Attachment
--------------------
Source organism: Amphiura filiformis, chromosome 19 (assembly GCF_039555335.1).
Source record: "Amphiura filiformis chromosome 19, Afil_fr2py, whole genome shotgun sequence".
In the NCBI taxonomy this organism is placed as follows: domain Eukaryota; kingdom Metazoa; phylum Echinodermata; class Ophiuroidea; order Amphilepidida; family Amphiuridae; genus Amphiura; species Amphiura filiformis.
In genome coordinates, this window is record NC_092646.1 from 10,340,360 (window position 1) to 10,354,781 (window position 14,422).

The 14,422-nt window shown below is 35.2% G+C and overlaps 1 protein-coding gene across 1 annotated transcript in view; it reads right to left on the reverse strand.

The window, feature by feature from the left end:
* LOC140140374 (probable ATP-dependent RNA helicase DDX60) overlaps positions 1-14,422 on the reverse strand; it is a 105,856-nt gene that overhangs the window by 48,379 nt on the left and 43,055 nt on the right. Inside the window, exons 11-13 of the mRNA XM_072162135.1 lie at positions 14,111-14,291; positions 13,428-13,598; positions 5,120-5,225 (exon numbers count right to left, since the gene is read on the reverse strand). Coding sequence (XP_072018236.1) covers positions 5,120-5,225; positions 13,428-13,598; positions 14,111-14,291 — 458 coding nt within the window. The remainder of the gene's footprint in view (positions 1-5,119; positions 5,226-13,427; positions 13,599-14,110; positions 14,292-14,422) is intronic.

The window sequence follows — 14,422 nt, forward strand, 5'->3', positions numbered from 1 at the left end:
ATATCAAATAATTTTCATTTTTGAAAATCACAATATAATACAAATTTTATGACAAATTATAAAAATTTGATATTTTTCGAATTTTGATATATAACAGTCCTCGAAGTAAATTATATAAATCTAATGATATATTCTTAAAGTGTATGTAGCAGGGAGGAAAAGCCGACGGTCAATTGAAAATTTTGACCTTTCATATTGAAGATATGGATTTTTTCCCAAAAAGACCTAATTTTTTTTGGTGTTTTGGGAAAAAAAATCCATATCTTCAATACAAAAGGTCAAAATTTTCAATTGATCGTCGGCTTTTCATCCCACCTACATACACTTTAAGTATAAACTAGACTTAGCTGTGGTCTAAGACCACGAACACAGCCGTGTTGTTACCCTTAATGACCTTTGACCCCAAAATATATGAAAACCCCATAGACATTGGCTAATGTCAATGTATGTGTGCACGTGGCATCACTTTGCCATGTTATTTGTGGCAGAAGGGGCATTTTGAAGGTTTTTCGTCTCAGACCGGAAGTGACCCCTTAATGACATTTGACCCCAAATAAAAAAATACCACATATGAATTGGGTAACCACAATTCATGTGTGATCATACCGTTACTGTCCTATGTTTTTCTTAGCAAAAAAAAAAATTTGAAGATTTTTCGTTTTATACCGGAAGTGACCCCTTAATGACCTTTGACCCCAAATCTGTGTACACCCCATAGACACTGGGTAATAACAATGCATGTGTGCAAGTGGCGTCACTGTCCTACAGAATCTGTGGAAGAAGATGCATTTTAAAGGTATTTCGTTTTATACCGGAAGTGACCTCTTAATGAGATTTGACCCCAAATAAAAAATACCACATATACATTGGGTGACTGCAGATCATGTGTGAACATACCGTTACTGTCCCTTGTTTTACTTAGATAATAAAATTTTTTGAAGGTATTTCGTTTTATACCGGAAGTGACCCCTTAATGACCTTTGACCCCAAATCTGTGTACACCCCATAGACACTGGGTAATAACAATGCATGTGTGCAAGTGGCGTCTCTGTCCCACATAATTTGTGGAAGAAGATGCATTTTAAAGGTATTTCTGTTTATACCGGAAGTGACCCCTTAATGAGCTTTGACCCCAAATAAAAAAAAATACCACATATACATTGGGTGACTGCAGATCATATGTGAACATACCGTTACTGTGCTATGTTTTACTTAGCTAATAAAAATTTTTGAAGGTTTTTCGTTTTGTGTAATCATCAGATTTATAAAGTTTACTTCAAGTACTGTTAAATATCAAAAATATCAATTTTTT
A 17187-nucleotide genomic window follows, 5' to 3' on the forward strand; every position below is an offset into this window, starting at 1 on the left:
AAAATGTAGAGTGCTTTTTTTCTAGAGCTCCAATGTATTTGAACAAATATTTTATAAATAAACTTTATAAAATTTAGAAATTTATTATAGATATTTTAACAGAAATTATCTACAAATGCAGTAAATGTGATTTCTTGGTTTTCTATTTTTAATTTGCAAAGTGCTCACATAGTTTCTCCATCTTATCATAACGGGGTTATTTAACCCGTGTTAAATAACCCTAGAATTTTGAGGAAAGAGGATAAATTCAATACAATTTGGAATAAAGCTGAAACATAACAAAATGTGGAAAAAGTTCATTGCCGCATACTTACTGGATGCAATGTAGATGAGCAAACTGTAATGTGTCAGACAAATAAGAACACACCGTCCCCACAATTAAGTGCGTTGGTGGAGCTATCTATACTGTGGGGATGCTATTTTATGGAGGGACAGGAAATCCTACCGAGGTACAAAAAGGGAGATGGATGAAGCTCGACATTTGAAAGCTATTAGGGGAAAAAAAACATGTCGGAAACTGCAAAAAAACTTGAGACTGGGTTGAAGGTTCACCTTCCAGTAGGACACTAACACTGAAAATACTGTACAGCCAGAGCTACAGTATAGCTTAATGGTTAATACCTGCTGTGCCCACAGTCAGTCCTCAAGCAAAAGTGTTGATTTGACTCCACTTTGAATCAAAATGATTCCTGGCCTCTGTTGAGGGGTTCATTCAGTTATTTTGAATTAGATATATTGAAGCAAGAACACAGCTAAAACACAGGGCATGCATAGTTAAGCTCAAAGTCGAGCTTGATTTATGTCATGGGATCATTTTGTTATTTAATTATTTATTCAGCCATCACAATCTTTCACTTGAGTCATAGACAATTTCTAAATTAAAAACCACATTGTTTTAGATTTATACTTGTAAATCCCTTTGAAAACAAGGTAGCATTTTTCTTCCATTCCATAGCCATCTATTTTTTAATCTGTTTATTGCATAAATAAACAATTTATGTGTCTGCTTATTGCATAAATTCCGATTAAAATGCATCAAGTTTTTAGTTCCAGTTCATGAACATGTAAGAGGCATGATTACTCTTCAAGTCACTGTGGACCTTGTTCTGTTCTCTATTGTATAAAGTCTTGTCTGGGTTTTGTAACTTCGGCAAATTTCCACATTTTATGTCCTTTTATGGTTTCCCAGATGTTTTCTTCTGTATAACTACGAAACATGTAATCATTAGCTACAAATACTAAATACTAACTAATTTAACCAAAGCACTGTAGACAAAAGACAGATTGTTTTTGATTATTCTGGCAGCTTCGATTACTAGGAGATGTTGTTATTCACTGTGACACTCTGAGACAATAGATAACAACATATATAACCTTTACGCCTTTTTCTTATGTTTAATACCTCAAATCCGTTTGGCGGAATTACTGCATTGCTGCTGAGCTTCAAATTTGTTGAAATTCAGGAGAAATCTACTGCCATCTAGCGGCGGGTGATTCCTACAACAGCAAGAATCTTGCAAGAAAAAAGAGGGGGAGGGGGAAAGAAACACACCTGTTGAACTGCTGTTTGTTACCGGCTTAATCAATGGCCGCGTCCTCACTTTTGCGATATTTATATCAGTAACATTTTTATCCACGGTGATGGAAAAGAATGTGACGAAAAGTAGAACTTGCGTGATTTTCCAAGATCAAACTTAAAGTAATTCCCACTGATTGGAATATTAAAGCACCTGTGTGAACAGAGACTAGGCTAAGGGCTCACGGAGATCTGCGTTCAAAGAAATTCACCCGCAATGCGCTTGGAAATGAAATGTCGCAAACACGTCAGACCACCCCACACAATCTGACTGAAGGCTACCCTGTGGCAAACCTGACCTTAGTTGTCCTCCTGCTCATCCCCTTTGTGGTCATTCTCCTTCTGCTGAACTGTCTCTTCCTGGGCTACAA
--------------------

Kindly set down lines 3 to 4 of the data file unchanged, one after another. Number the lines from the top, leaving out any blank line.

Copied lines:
In the NCBI taxonomy this organism is placed as follows: domain Eukaryota; kingdom Metazoa; phylum Echinodermata; class Ophiuroidea; order Amphilepidida; family Amphiuridae; genus Amphiura; species Amphiura filiformis.
In genome coordinates, this window is record NC_092646.1 from 10,340,360 (window position 1) to 10,354,781 (window position 14,422).